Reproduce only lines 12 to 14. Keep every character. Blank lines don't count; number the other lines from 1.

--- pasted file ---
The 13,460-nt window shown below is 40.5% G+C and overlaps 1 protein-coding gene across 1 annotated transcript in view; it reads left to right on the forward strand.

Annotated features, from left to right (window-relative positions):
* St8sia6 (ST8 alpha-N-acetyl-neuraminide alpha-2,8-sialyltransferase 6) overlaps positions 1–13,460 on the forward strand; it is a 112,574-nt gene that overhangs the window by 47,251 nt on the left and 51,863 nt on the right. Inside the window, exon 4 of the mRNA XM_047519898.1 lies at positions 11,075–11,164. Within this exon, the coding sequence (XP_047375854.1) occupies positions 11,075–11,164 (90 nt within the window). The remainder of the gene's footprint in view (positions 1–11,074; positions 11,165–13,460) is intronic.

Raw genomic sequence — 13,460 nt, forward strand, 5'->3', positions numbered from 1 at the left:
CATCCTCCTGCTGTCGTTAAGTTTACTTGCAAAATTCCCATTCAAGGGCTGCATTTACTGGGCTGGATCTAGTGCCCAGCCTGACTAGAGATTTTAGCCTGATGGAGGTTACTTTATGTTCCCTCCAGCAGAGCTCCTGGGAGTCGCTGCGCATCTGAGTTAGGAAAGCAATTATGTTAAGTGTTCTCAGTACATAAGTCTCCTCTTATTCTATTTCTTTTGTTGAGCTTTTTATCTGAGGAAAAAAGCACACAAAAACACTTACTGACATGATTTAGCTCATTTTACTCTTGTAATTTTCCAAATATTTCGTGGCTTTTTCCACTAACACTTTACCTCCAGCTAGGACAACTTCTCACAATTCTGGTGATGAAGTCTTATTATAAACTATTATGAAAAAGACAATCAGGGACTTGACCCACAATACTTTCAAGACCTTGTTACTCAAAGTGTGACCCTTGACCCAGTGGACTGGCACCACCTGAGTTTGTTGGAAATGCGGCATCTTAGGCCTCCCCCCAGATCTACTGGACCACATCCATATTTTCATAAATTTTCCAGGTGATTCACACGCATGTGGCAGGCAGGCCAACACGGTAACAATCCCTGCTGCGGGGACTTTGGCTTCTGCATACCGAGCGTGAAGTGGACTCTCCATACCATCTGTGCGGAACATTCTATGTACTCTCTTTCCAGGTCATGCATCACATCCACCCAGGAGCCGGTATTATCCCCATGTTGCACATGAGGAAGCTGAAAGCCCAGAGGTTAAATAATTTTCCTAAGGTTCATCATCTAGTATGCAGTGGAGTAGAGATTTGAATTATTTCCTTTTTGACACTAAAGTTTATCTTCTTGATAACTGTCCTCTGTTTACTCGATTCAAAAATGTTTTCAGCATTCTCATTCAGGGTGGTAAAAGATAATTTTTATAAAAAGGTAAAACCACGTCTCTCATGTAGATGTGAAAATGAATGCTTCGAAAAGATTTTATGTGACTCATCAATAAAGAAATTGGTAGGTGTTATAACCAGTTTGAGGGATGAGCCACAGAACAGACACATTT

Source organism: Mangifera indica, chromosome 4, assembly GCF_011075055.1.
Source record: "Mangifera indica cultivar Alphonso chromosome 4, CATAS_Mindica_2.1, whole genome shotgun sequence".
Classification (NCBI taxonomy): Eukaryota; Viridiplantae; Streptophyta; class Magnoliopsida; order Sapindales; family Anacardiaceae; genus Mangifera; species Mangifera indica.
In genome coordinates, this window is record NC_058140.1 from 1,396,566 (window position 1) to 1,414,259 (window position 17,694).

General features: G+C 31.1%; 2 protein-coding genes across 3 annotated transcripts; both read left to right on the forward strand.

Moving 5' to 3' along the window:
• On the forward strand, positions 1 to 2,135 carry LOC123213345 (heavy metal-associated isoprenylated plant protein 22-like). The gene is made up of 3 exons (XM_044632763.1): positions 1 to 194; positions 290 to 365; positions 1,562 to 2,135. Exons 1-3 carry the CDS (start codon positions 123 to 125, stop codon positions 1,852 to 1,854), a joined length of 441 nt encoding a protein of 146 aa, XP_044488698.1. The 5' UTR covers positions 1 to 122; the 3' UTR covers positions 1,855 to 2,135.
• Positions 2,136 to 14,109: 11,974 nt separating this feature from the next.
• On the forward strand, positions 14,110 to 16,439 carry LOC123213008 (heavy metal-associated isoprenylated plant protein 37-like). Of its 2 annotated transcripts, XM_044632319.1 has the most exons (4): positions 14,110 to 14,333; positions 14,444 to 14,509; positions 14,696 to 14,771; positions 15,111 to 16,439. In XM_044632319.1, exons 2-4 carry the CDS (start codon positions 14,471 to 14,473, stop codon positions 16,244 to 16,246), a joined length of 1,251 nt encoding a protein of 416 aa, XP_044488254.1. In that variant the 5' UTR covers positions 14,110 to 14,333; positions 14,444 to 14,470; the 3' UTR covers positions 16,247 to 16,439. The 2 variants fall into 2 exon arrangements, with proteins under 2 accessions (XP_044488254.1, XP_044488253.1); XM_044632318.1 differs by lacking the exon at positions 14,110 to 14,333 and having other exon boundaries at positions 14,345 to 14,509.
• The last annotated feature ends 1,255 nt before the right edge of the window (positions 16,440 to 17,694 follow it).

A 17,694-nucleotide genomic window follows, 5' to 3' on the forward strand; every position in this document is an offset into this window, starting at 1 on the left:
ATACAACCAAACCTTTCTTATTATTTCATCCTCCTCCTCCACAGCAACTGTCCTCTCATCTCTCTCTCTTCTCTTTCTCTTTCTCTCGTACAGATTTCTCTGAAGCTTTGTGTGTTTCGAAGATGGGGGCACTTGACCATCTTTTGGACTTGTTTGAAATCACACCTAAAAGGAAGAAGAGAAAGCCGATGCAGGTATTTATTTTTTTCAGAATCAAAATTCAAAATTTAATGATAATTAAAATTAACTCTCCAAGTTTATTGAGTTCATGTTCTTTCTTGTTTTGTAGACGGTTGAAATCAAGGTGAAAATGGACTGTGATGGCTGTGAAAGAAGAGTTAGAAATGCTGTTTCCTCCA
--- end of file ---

• On the forward strand, positions 1 to 2,135 carry LOC123213345 (heavy metal-associated isoprenylated plant protein 22-like). The gene is made up of 3 exons (XM_044632763.1): positions 1 to 194; positions 290 to 365; positions 1,562 to 2,135. Exons 1-3 carry the CDS (start codon positions 123 to 125, stop codon positions 1,852 to 1,854), a joined length of 441 nt encoding a protein of 146 aa, XP_044488698.1. The 5' UTR covers positions 1 to 122; the 3' UTR covers positions 1,855 to 2,135.
• Positions 2,136 to 14,109: 11,974 nt separating this feature from the next.
• On the forward strand, positions 14,110 to 16,439 carry LOC123213008 (heavy metal-associated isoprenylated plant protein 37-like). Of its 2 annotated transcripts, XM_044632319.1 has the most exons (4): positions 14,110 to 14,333; positions 14,444 to 14,509; positions 14,696 to 14,771; positions 15,111 to 16,439. In XM_044632319.1, exons 2-4 carry the CDS (start codon positions 14,471 to 14,473, stop codon positions 16,244 to 16,246), a joined length of 1,251 nt encoding a protein of 416 aa, XP_044488254.1. In that variant the 5' UTR covers positions 14,110 to 14,333; positions 14,444 to 14,470; the 3' UTR covers positions 16,247 to 16,439. The 2 variants fall into 2 exon arrangements, with proteins under 2 accessions (XP_044488254.1, XP_044488253.1); XM_044632318.1 differs by lacking the exon at positions 14,110 to 14,333 and having other exon boundaries at positions 14,345 to 14,509.